Peter Navarro Puts Out ‘Immaculate Deception’ Report Rehashing Debunked Trump Complaints

WASHINGTON, DC - JUNE 18: Director of Trade and Manufacturing Policy Peter Navarro speaks to members of the press outside the West Wing of the White House June 18, 2020 in Washington, DC. Navarro spoke on former Nat... WASHINGTON, DC - JUNE 18: Director of Trade and Manufacturing Policy Peter Navarro speaks to members of the press outside the West Wing of the White House June 18, 2020 in Washington, DC. Navarro spoke on former National Security Adviser John Bolton’s new book “The Room Where It Happened.” (Photo by Alex Wong/Getty Images) MORE LESS
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December 17, 2020 5:31 p.m.

The President’s top trade adviser circulated a report Thursday detailing all the ways that, in fact, the 2020 election was stolen on Joe Biden’s behalf.

Peter Navarro, who infamously invented and quoted the fake expert “Ron Vara” in several of his books, provided a similarly colorful analysis of the supposed “irregularities” he said plagued the 2020 race — starting “at the stroke of midnight” on Election Day. 

He also repeated obvious mistakes that have been pointed out by judges and national media outlets, such as mixing up Michigan and Minnesota. 

But Navarro’s “Immaculate Deception” report is, by its own admission, just a re-hashing of lawsuits and press conference fodder that judges across the country have laughed out of court.

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Discussing the impact of “fake ballot manufacturing,” for example, Navarro said one of the most “disturbing” instances of the practice came from a contract truck driver for the U.S. Postal Service, who claimed to have transported thousands of ballots from New York to Pennsylvania in October.

Left unmentioned: the same man moonlights as a ghost hunter and has a lengthy criminal record, and the suit in which his claims were cited was summarily rejected because it was filed more than a month after Election Day.

Navarro went on to cite security camera footage of elections workers moving around boxes of ballots in Atlanta, which pro-Trump theorists claimed was actually a “smoking gun” of fraud… somehow. The video clip made it to Fox News and the President’s legal team’s court filings, despite showing the normal processing of votes. 

Navarro acknowledged that Republican elections officials have insisted the video shows nothing unusual, but then pivoted back to “just-asking-questions” mode: The video tape itself, he wrote, “has contributed to the current climate of skepticism surrounding the fairness and integrity of the election.” 

Elsewhere, Navarro played a shell game to hide the fact that there was no evidence to support his claims.

For example, he described one episode of shady “ballot harvesting” as such: “25,000 ballots were requested from nursing home residents in Pennsylvania at the same time.”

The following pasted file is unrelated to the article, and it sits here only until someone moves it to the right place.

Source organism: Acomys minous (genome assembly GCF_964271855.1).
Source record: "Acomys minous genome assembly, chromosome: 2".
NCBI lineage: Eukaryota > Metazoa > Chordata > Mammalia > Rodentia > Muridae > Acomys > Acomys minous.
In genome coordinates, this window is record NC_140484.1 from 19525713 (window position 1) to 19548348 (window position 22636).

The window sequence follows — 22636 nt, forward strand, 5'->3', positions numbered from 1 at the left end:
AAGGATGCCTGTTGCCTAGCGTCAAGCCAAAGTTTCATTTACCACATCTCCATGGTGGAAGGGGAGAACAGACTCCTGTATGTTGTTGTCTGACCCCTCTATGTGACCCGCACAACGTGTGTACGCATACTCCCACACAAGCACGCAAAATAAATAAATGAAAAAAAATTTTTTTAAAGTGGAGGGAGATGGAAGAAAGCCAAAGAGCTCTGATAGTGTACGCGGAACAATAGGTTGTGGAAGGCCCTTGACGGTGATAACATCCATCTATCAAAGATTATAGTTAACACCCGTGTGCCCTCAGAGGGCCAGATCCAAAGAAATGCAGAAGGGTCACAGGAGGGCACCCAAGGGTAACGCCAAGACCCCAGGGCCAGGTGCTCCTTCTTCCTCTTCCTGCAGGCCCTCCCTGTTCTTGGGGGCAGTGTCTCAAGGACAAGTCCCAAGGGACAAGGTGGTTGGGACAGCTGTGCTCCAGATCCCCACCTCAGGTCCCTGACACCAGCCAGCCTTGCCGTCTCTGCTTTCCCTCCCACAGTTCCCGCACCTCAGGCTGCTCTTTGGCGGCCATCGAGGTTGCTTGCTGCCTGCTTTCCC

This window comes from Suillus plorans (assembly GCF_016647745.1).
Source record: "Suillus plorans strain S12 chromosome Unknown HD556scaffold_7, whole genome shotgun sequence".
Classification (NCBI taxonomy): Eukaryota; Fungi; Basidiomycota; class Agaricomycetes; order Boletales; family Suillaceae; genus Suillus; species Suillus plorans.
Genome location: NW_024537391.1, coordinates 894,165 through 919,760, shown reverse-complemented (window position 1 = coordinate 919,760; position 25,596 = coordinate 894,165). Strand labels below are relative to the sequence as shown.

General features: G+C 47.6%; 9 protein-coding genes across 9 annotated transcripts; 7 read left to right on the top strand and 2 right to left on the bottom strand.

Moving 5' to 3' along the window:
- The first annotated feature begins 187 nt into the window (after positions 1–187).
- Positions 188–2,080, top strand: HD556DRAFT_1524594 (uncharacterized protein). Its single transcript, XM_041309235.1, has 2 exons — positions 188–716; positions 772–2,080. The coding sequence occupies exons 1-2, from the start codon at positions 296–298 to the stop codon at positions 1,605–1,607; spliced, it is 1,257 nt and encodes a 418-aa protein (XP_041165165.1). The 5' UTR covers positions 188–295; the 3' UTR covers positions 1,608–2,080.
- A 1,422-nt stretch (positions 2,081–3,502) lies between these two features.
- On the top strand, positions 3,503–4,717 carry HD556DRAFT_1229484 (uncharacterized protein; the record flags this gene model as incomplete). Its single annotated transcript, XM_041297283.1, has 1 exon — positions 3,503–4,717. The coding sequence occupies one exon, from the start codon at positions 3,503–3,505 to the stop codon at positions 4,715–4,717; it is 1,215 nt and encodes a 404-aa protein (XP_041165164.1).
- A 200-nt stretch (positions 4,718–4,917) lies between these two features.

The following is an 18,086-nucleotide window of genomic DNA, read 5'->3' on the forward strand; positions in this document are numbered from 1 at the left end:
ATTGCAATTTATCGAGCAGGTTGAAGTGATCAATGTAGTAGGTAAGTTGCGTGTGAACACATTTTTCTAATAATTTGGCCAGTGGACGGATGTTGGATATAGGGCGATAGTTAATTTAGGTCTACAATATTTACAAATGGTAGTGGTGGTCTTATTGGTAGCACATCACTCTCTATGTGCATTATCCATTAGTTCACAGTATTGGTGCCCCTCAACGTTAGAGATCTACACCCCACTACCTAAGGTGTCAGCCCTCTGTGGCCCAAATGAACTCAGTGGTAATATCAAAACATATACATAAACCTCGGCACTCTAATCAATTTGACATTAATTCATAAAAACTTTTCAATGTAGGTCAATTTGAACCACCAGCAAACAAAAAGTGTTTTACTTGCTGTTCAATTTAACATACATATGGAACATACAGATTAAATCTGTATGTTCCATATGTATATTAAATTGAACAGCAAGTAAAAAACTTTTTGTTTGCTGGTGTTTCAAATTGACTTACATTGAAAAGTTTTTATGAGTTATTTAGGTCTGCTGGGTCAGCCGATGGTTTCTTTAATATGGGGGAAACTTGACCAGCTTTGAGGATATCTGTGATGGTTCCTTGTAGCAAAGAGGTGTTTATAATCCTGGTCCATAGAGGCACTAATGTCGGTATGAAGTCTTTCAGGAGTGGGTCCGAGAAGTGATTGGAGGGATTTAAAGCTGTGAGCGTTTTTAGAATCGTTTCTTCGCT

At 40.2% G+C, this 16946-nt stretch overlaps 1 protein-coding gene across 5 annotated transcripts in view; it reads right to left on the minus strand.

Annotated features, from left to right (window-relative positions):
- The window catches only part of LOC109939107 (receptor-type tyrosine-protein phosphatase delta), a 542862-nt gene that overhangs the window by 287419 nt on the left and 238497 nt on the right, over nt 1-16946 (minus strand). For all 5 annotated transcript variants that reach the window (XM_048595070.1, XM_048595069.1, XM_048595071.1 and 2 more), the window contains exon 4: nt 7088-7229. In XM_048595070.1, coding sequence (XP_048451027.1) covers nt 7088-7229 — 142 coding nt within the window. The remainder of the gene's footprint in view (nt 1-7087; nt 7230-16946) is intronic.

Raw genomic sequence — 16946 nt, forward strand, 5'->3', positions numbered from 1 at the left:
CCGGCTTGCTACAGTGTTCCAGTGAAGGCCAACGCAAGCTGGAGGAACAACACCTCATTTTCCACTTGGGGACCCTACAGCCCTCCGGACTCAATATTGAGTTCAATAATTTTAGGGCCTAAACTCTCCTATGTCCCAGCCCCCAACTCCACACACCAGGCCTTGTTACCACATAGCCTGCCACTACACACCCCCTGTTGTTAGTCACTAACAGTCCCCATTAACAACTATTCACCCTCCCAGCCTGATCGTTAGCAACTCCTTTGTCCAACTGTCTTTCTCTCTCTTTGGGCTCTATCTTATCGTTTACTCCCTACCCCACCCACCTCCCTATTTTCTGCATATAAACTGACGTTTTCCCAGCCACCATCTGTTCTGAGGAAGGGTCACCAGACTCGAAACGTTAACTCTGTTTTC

He sourced the claim to an article that quoted Sen. Lindsey Graham (R-SC), who asserted in a Nov. 10 interview that “potentially” 25,000 nursing home residents had requested ballots at one time. Not only is that not a crime in itself, but as the conservative Washington Examiner noted in the article Navarro cited, “Graham did not present any evidence.”

Later, Navarro cited “critics” who alleged that the voting machine company Dominion may have “roots” traceable to the dead Venezuelan president Hugo Chávez. As evidence, he cited an article pushing the so-called “Hammer and Scorecard” conspiracy theory, which holds among other things that a supercomputer was used to rig the election: “Deep State CIA operators used it in the 2020 elections,” the article Navarro cited claimed, referring to the dubious supercomputer.

A paragraph later, Navarro misleadingly asserted that an independent consultant had found that the Dominion voting machines in Antrim County, Michigan, had “an astonishing error rate of 68 percent.” The 68% number in the report did not refer to ballot tabulation errors but rather vaguely-defined “configuration errors.” The consultant, Russ Ramsland, had no access to ballots.

That error rate violated the guidelines established by the “Federal Election Committee,” Navarro claimed — even though no such body exists. The closest thing, the Federal Election Commission, is a campaign finance regulator.

Despite the luxury of time and hindsight, Navarro even made some of the same mistakes as previous “election irregularities” evangelists. For example, Navarro noted that according to Ramsland, 25 out of the 47 precincts in Wayne County, Michigan displayed greater than 100% voter turnout.

He failed to mention that not only were Ramsland’s numbers wrong, so was his geography: The precincts listed in the affidavit Navarro cited are in Minnesota, not Michigan — an embarrassing error that’s been part of the public record for nearly a month

And so on and so on, for 30 pages, not including endnotes. Navarro’s report does not offer any new information in Trump’s favor, so much as it compiles a compendium of cranks upset at the President’s loss, frantically searching for acceptable answers.

What remains unclear is where exactly Navarro found the time to piece together his report. After all, he’s the President’s top trade adviser in the middle of a global pandemic and economic crisis, and the Office of Special Counsel recently concluded that he’d repeatedly violated the Hatch Act, the law prohibiting the use of government positions for political ends. 

But the report is nothing if not political. It concludes, in part: “If these election irregularities are not fully investigated prior to Inauguration Day and thereby effectively allowed to stand, this nation runs the very real risk of never being able to have a fair presidential election again.”

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